Data suggest that Saudi Arabia and its allies have targeted civilian infrastructure in Yemen, according to an initiative that documents human rights violations. Under international law, such attacks amount to war crimes.
The Saudi-led coalition waging war in Yemen systematically targeted bridges, considered key for the survival of civilian populations, according to a report published on Wednesday by the Yemeni Archive.
In 2015, Saudi Arabia and its allies launched an aerial campaign against Shiite Houthi forces in a bid to reinstall the internationally recognized government of Yemeni President Abed Rabbo Mansour Hadi.
Although the Saudi-led coalition claims that it adheres to international law with regards to its military operations in Yemen, data suggest otherwise.
More than 130 bridges have been hit by airstrikes between 2015 and 2019, according to data provided by the Yemeni Archive. In several of those cases, the bridges were "double-tapped," a term used to describe a target struck once and then again hours later. It generally denotes deliberate destruction.
Many of those bridges linked key networks of roads that have served as lifelines for civilian communities struggling under the weight of the war.
"These are not random attacks," said Abdulrahman al-Jaloud, project director of the Yemeni Archive, an initiative that collects, verifies and collates data about human rights violations in Yemen. "What we see is that these attacks are systematic."
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A matter of life and death
Although the Geneva Conventions, which aim to protect civilians during armed conflict, do not specifically mention bridges as civilian objects, such infrastructure is widely viewed as civilian in international law.
Under the Conventions, targeting civilians and their infrastructure is a war crime. The only exception is when civilian infrastructure is outright used for military purposes, such as the transport of weapons or soldiers.
However, even in such cases, international law calls for the principle of proportionality to be used when determining whether to attack such targets. That means warring parties have to determine how the attack would affect civilian populations dependent on the target.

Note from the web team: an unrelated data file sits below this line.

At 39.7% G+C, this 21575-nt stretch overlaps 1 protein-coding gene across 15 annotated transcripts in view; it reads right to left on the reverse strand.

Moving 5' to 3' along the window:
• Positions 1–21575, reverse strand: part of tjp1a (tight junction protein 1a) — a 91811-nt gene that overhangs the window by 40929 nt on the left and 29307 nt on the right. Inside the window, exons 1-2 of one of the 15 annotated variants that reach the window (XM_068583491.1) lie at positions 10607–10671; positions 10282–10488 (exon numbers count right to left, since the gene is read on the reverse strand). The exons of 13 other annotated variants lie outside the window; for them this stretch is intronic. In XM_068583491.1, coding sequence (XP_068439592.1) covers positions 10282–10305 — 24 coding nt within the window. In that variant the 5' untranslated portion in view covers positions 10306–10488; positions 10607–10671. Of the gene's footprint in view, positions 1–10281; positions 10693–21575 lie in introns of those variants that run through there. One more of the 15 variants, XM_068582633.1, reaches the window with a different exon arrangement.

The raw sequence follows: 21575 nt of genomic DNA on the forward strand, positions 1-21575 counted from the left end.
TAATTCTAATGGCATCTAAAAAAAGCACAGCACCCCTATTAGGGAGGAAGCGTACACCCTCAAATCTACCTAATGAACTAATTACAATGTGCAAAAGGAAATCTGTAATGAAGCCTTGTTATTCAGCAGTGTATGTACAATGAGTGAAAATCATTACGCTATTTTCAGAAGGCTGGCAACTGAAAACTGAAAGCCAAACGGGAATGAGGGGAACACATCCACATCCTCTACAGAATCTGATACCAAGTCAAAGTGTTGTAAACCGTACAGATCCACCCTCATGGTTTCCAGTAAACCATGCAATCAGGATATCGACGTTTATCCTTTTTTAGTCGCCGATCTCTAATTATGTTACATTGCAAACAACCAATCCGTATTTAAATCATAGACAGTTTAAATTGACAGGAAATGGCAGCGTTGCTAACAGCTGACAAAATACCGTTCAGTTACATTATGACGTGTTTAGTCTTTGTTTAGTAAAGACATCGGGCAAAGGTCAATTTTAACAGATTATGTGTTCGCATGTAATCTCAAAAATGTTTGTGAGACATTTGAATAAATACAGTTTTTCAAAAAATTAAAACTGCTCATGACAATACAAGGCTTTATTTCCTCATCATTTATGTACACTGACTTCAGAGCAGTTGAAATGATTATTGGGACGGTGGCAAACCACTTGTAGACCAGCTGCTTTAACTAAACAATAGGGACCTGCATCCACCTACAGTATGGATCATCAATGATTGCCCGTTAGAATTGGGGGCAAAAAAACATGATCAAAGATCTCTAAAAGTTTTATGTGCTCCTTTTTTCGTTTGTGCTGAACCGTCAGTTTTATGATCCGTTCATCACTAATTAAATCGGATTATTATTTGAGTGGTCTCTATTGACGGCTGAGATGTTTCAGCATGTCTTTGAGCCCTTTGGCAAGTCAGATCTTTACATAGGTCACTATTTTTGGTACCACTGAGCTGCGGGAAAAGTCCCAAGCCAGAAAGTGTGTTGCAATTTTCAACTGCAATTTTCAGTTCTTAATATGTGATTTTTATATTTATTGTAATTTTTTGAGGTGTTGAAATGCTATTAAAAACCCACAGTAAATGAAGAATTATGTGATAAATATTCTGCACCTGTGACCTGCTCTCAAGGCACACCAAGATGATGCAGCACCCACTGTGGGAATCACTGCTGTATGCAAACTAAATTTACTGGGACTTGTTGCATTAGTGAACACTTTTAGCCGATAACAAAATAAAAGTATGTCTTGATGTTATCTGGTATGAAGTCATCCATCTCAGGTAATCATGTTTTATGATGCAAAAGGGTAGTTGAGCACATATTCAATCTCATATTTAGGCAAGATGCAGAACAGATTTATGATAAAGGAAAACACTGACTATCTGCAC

In the case of Yemen, many of these bridges are used to deliver crucial humanitarian aid, including life-saving food supplies to vulnerable communities. Nearly 16 million people are severely food insecure and an additional 3 million are severely malnourished, according to the UN.
But the Yemeni Archive isn't the only initiative bringing attention to the crucial role bridges play in keeping civilians alive.
In 2016, Oxfam decried the destruction of bridges on the main road between the Yemeni capital Sanaa and the port city of Hodeida, saying their "destruction threatens to leave many more people unable to feed themselves, worsening an already catastrophic situation in the country."
In a country that depends on imports for 90% of its food supplies, the ability to deliver those goods quickly becomes a matter of life and death. The destruction of bridges significantly impedes such deliveries.
But the attacks on bridges have also killed scores of civilians.
Nearly 150 people have been killed in double-tap airstrikes since 2015. Many of the casualties were the result of people volunteering to search for survivors and recover bodies only to be struck by a fresh airstrike within hours of the initial attack.
"My brother Bassam and one of his friends rushed to help the injured who were hit by the missile that targeted the bridge, but the Saudi-led coalition warplanes fired a second missile when my brother and his friend were killed," a witness told the Yemeni Archive while discussing the impact of a 2015 attack on a bridge linking the coastal city Aden to the capital Sanaa.
"At first, I couldn't even recognize my brother. The body parts were all over the place, in a way that it was impossible for anyone to recognize anyone. We were contacted later to collect his body."
More than 100,000 people have been killed since the war erupted in March 2015, including 12,000 civilians, according to the Armed Conflict Location & Event Data Project (ACLED). An estimated 85,000 others have died as a result of war-induced famine.
"We hope this report highlights the issue of targeting bridges along with the suffering of civilians as a result of these attacks," said al-Jaloud. "People are still suffering today because of the destruction of these bridges."